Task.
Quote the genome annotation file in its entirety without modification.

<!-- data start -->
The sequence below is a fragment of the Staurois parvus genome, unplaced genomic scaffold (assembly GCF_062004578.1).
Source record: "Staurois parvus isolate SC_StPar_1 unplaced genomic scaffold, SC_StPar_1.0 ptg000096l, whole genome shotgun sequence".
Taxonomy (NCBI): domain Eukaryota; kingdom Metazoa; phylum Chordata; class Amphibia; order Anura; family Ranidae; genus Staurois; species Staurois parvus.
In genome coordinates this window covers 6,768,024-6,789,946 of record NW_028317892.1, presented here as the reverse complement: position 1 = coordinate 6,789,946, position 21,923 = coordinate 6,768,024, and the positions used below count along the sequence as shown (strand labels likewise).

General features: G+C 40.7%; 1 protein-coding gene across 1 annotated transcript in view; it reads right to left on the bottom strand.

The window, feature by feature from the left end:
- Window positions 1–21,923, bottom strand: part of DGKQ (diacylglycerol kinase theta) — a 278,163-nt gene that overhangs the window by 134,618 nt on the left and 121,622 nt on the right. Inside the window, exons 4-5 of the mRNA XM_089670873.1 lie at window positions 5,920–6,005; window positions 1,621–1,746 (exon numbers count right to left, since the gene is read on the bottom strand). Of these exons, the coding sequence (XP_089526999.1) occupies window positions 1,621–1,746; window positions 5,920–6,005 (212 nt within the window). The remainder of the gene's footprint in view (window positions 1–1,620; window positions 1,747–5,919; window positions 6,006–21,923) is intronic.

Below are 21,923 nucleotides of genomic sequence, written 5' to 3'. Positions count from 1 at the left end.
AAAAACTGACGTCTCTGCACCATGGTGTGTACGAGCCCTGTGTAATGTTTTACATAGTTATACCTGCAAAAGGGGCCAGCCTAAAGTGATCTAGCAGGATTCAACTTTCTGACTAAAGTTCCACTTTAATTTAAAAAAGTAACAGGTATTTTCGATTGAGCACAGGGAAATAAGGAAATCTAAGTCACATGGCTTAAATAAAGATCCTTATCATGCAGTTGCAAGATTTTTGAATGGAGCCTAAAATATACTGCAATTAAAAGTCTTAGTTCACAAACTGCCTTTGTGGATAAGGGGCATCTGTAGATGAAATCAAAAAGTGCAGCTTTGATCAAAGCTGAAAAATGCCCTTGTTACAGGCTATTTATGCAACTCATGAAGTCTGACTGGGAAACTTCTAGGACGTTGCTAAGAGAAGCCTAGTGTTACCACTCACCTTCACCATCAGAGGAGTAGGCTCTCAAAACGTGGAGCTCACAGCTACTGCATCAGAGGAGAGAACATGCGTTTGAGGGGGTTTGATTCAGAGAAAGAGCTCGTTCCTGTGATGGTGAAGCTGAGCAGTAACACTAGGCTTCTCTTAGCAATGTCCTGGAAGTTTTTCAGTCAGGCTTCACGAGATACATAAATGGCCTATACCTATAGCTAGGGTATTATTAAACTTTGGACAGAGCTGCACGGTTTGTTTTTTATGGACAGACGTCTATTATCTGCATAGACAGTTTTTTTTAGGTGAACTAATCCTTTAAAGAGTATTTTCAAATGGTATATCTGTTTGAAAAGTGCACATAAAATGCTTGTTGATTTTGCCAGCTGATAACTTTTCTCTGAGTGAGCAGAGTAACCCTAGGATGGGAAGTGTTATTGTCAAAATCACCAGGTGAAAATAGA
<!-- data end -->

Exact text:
The sequence below is a fragment of the Staurois parvus genome, unplaced genomic scaffold (assembly GCF_062004578.1).
Source record: "Staurois parvus isolate SC_StPar_1 unplaced genomic scaffold, SC_StPar_1.0 ptg000096l, whole genome shotgun sequence".
Taxonomy (NCBI): domain Eukaryota; kingdom Metazoa; phylum Chordata; class Amphibia; order Anura; family Ranidae; genus Staurois; species Staurois parvus.
In genome coordinates this window covers 6,768,024-6,789,946 of record NW_028317892.1, presented here as the reverse complement: position 1 = coordinate 6,789,946, position 21,923 = coordinate 6,768,024, and the positions used below count along the sequence as shown (strand labels likewise).

General features: G+C 40.7%; 1 protein-coding gene across 1 annotated transcript in view; it reads right to left on the bottom strand.

The window, feature by feature from the left end:
- Window positions 1–21,923, bottom strand: part of DGKQ (diacylglycerol kinase theta) — a 278,163-nt gene that overhangs the window by 134,618 nt on the left and 121,622 nt on the right. Inside the window, exons 4-5 of the mRNA XM_089670873.1 lie at window positions 5,920–6,005; window positions 1,621–1,746 (exon numbers count right to left, since the gene is read on the bottom strand). Of these exons, the coding sequence (XP_089526999.1) occupies window positions 1,621–1,746; window positions 5,920–6,005 (212 nt within the window). The remainder of the gene's footprint in view (window positions 1–1,620; window positions 1,747–5,919; window positions 6,006–21,923) is intronic.

Below are 21,923 nucleotides of genomic sequence, written 5' to 3'. Positions count from 1 at the left end.
AAAAACTGACGTCTCTGCACCATGGTGTGTACGAGCCCTGTGTAATGTTTTACATAGTTATACCTGCAAAAGGGGCCAGCCTAAAGTGATCTAGCAGGATTCAACTTTCTGACTAAAGTTCCACTTTAATTTAAAAAAGTAACAGGTATTTTCGATTGAGCACAGGGAAATAAGGAAATCTAAGTCACATGGCTTAAATAAAGATCCTTATCATGCAGTTGCAAGATTTTTGAATGGAGCCTAAAATATACTGCAATTAAAAGTCTTAGTTCACAAACTGCCTTTGTGGATAAGGGGCATCTGTAGATGAAATCAAAAAGTGCAGCTTTGATCAAAGCTGAAAAATGCCCTTGTTACAGGCTATTTATGCAACTCATGAAGTCTGACTGGGAAACTTCTAGGACGTTGCTAAGAGAAGCCTAGTGTTACCACTCACCTTCACCATCAGAGGAGTAGGCTCTCAAAACGTGGAGCTCACAGCTACTGCATCAGAGGAGAGAACATGCGTTTGAGGGGGTTTGATTCAGAGAAAGAGCTCGTTCCTGTGATGGTGAAGCTGAGCAGTAACACTAGGCTTCTCTTAGCAATGTCCTGGAAGTTTTTCAGTCAGGCTTCACGAGATACATAAATGGCCTATACCTATAGCTAGGGTATTATTAAACTTTGGACAGAGCTGCACGGTTTGTTTTTTATGGACAGACGTCTATTATCTGCATAGACAGTTTTTTTTAGGTGAACTAATCCTTTAAAGAGTATTTTCAAATGGTATATCTGTTTGAAAAGTGCACATAAAATGCTTGTTGATTTTGCCAGCTGATAACTTTTCTCTGAGTGAGCAGAGTAACCCTAGGATGGGAAGTGTTATTGTCAAAATCACCAGGTGAAAATAGA